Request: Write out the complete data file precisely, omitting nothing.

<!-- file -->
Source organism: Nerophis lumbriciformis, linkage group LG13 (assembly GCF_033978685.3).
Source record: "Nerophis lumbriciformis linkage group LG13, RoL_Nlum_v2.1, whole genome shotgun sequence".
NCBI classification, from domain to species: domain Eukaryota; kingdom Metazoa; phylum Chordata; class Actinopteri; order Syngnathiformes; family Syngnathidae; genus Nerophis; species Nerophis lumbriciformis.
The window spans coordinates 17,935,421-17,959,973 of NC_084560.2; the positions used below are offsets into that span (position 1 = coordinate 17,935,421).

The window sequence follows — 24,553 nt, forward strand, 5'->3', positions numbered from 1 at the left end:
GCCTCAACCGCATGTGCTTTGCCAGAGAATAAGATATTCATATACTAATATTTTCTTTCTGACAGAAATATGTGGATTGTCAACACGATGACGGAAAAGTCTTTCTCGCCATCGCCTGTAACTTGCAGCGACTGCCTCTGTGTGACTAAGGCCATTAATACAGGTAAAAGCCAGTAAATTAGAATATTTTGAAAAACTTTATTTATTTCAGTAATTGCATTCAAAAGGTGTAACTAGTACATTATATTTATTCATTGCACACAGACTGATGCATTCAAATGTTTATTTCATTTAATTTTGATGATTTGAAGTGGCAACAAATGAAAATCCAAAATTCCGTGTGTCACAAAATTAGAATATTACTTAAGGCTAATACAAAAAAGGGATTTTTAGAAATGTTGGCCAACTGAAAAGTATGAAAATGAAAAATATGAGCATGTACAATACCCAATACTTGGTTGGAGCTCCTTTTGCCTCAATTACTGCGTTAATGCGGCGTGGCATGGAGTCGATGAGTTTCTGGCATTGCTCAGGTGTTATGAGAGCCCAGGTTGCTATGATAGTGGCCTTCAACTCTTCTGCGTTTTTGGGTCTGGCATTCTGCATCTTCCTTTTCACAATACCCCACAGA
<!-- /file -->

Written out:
Source organism: Nerophis lumbriciformis, linkage group LG13 (assembly GCF_033978685.3).
Source record: "Nerophis lumbriciformis linkage group LG13, RoL_Nlum_v2.1, whole genome shotgun sequence".
NCBI classification, from domain to species: domain Eukaryota; kingdom Metazoa; phylum Chordata; class Actinopteri; order Syngnathiformes; family Syngnathidae; genus Nerophis; species Nerophis lumbriciformis.
The window spans coordinates 17,935,421-17,959,973 of NC_084560.2; the positions used below are offsets into that span (position 1 = coordinate 17,935,421).

The window sequence follows — 24,553 nt, forward strand, 5'->3', positions numbered from 1 at the left end:
GCCTCAACCGCATGTGCTTTGCCAGAGAATAAGATATTCATATACTAATATTTTCTTTCTGACAGAAATATGTGGATTGTCAACACGATGACGGAAAAGTCTTTCTCGCCATCGCCTGTAACTTGCAGCGACTGCCTCTGTGTGACTAAGGCCATTAATACAGGTAAAAGCCAGTAAATTAGAATATTTTGAAAAACTTTATTTATTTCAGTAATTGCATTCAAAAGGTGTAACTAGTACATTATATTTATTCATTGCACACAGACTGATGCATTCAAATGTTTATTTCATTTAATTTTGATGATTTGAAGTGGCAACAAATGAAAATCCAAAATTCCGTGTGTCACAAAATTAGAATATTACTTAAGGCTAATACAAAAAAGGGATTTTTAGAAATGTTGGCCAACTGAAAAGTATGAAAATGAAAAATATGAGCATGTACAATACCCAATACTTGGTTGGAGCTCCTTTTGCCTCAATTACTGCGTTAATGCGGCGTGGCATGGAGTCGATGAGTTTCTGGCATTGCTCAGGTGTTATGAGAGCCCAGGTTGCTATGATAGTGGCCTTCAACTCTTCTGCGTTTTTGGGTCTGGCATTCTGCATCTTCCTTTTCACAATACCCCACAGA